Stealth Reborn

The Air Force wants a new bomber equipped with 21st-century technology. That could mean stealthier surface materials and laser weapons—and it might even skip the pilot

The B-2 stealth bomber, assisted by midair refuelings, can fly a 44-hour mission to the other side of the world, take out targets using laser-guided smart munitions, then sneak out of enemy territory undetected. Yet it runs on Intel 286 processors — state of the art in 1982, but these days, not so much.

Yes, the Air Force’s stealth-bomber fleet is aging. By 2037, the Air Force plans to build a large, supersonic stealth bomber that can relieve the B-2 of duty. In the meantime, though, the military needs a stopgap, which is why it wants to build about 100 aircraft like the one you see here: the Next Generation Bomber, set to arrive in 2018.

Boeing and Lockheed are currently working together on a design for the bomber, in competition with Northrop Grumman. The Air Force won’t announce the full list of final specifications for the new plane until later this year, but the basics are clear. This should be a subsonic craft capable of flying up to 2,000 miles before refueling from an airborne tanker, while carrying between 14,000 and 28,000 pounds of ordnance, possibly including nuclear weapons.

The bomber will use the same bat-wing shape of a B-2, which means no tail to reflect radar signals, and improvements in two key areas — surface design and surface coating — could give the new bomber a radar signature as small as one tenth that of a mosquito. (Today’s stealth bombers are believed to appear on radar screens as being about the size of a small bird.) Advanced computer modeling will make it possible to design shapes (sure to be kept classified) that can disappear even more effectively from radar screens. Then there’s the plane’s surface. The B-2 uses a rubbery skin that contains tiny beads coated with ferrite; radar waves induce a magnetic field in the coating that converts the radio energy to heat. The problem is, this coating is fragile and easily damaged by bad weather. The Next Generation Bomber will have a radar-absorbent coating that can withstand rough flight conditions.

The new craft could also have a major defensive advantage over today’s bombers — fighter-jet capabilities drawn from the F-22 Raptor. Air-to-air missiles would defend the bomber from attacking aircraft. Possible onboard microwaves or laser weapons could destroy incoming missiles or radar stations on the ground. For particularly dangerous missions in which stealth is less of a concern, the bomber could fly at the center of a protective “wolf pack”; this group of fighter jets, drones and guided missiles will travel in formation around the bomber, organizing automatically by sending signals to one another using radar and satellites.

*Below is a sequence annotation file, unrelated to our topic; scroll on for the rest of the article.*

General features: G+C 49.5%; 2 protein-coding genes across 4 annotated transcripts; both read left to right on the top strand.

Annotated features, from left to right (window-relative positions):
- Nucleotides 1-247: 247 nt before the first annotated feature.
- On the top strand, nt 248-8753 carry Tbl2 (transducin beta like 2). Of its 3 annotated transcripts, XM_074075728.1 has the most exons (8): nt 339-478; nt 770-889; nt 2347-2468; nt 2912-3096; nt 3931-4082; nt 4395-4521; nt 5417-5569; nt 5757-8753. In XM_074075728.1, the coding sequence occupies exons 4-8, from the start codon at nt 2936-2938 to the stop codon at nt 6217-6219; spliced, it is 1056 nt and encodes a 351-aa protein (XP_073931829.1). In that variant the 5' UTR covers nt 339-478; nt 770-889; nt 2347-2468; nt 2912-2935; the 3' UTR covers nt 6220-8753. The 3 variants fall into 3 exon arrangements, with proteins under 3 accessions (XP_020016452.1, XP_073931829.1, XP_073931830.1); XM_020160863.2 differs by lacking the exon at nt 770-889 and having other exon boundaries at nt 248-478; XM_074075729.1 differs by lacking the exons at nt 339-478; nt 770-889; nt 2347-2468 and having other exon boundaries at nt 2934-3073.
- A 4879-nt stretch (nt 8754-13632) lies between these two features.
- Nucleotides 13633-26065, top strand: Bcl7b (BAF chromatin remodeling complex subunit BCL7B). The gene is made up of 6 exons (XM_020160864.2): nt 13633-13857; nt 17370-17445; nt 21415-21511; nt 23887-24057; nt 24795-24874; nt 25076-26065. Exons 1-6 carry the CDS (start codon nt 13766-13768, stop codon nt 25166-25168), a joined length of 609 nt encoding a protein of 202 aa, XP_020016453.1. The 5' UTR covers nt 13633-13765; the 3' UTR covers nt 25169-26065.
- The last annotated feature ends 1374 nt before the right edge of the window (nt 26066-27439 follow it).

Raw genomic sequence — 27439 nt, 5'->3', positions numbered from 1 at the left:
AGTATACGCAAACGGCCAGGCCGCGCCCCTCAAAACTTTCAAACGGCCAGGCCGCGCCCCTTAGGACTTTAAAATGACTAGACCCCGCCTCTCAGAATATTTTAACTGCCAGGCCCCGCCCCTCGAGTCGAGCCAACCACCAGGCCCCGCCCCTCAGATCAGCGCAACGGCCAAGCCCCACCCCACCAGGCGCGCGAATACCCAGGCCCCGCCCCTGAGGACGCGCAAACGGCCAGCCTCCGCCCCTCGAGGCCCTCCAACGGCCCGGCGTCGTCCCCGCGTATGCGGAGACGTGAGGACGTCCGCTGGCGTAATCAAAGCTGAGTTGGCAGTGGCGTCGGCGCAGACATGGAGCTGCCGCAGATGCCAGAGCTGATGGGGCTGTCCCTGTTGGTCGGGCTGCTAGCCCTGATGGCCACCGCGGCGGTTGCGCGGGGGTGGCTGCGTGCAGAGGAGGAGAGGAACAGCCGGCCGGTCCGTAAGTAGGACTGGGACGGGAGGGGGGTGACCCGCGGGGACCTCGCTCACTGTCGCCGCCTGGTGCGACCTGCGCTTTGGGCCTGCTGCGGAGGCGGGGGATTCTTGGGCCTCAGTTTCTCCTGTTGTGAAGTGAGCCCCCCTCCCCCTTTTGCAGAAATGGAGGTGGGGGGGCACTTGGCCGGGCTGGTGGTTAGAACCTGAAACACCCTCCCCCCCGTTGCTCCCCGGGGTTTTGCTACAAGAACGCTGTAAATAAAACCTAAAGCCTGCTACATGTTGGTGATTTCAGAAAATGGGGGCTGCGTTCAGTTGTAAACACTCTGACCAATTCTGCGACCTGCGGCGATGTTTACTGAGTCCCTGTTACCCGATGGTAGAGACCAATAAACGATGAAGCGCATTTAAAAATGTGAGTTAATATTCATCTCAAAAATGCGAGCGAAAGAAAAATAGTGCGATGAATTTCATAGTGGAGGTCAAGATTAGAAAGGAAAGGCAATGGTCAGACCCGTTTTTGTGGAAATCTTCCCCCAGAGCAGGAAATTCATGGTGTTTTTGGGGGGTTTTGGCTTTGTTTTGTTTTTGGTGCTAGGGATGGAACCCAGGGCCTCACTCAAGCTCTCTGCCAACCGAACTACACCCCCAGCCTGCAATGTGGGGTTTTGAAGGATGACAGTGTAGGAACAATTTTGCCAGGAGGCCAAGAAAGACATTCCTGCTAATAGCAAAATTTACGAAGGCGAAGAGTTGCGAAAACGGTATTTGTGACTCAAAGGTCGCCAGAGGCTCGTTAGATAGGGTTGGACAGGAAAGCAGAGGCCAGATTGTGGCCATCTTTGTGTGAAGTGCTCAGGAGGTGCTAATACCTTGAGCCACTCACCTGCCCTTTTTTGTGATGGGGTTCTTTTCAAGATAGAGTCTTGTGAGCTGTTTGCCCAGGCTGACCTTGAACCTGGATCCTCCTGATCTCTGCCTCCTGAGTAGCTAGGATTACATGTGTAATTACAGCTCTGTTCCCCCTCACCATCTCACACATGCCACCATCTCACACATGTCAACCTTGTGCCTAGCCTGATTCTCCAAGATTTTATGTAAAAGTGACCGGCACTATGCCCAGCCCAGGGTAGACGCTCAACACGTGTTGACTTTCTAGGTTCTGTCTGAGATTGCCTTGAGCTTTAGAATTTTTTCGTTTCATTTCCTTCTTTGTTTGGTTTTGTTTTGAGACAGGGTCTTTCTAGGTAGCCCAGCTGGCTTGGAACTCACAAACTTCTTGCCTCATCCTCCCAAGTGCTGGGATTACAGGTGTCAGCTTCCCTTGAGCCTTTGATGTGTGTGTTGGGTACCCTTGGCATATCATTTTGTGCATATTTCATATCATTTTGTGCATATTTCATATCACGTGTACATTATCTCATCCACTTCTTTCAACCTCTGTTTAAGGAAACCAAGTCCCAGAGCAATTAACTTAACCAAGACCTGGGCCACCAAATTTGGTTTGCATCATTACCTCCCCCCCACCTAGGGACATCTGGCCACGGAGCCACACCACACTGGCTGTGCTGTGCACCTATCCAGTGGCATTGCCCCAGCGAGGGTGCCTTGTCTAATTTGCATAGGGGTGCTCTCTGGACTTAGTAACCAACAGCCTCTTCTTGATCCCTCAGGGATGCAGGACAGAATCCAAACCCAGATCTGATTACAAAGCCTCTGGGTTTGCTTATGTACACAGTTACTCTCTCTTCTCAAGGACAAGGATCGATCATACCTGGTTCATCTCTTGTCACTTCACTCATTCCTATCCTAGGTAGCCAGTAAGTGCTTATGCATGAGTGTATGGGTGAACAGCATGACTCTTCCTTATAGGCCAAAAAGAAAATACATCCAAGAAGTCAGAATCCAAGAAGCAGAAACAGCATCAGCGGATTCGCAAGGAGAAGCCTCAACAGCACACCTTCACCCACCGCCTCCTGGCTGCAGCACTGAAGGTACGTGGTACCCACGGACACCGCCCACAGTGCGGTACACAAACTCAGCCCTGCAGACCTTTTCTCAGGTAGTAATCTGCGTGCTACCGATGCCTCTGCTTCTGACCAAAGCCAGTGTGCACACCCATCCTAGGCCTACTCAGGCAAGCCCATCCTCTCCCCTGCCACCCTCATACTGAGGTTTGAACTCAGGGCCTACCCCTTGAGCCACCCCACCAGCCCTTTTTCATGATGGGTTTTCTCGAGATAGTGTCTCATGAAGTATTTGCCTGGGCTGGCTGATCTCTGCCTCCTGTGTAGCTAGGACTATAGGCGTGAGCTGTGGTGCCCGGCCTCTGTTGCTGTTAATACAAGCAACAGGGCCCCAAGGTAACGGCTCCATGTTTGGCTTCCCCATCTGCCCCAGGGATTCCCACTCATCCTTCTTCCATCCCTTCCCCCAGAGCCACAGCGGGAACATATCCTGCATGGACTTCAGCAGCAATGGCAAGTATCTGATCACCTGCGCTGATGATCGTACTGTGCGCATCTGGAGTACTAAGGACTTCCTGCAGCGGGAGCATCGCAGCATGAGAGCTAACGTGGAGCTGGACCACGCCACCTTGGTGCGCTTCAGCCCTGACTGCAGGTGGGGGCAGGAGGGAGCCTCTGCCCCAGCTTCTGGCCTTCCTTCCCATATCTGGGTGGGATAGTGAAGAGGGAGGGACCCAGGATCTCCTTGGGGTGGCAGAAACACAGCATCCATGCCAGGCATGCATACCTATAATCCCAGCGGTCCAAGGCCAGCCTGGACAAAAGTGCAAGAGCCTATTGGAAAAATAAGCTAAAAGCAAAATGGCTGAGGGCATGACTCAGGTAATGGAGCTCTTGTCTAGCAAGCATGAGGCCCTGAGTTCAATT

The most intriguing possibility of all, though, is the persistent rumor that the Next Generation Bomber is actually cover for a secret “black” program to develop an unmanned nuclear-capable bomber. Last spring, Aviation Week laid out the case: Funding for the Next Generation Bomber is nowhere to be found in the most recent Air Force budget, yet financial results released by Northrop last April show $2 billion in new “classified programs” at the company’s aircraft division. Northrop, which built the B-2, more recently won the contract to build the X-47B, a Navy demonstrator drone that will fly later this year. Because the company had previously proposed building a bigger version of the X-47, many experts believe that the black bomber rumored to be under development at Northrop is an unmanned aircraft derived from both the X-47 and the B-2 — like, say, an unmanned variation on the Next Generation Bomber. For Boeing’s part, its president of advanced systems, Darryl Davis, told the Seattle Times last January that his company was “agnostic” about whether the plane would be manned or unmanned.

Why would the Air Force prefer to skip the pilot? Simple: An unmanned craft would be smaller, cheaper, and have almost unlimited endurance. “Without a pilot, you can remain over the target area for days at a time,” says John Pike, director of the Virginia-based think tank “You’ve always got air power on call.” Pike says the Air Force “got religion” about unmanned planes in Iraq, where more than 1,000 smaller drones have been successfully used for reconnaissance and air strikes. This year marks the first time in history that the Air Force will buy more unmanned planes than manned ones.

That said, it’s one thing to have a small unmanned plane carry conventional bombs and missiles but quite another to load up a robot plane with 28,000 pounds of nuclear weapons. As a recent congressional report put it, a nuclear-equipped robot bomber is likely to be controversial at best. If this is what the Air Force has in mind, no wonder it’s keeping it a secret.

Boeing has said that it is “agnostic” about whether the bomber will be manned or unmanned. Doing away with a pilot would extend the potential length of missions — but a robot plane filled with nuclear warheads is sure to raise eyebrows among lawmakers.

The Next Generation Bomber could have a radar signature one tenth that of a mosquito thanks to sleek lines that don’t reflect radar signals.

Heavy munitions can take out buried or hardened targets such as bunkers and weapons caches. The bomber will carry 14,000 to 28,000 pounds of payload. And unlike today’s stealth bombers, the new craft could carry air-to-air missiles for self-defense. If necessary, it could even fly at the center of a “wolf pack” that includes fighter planes and guided missiles.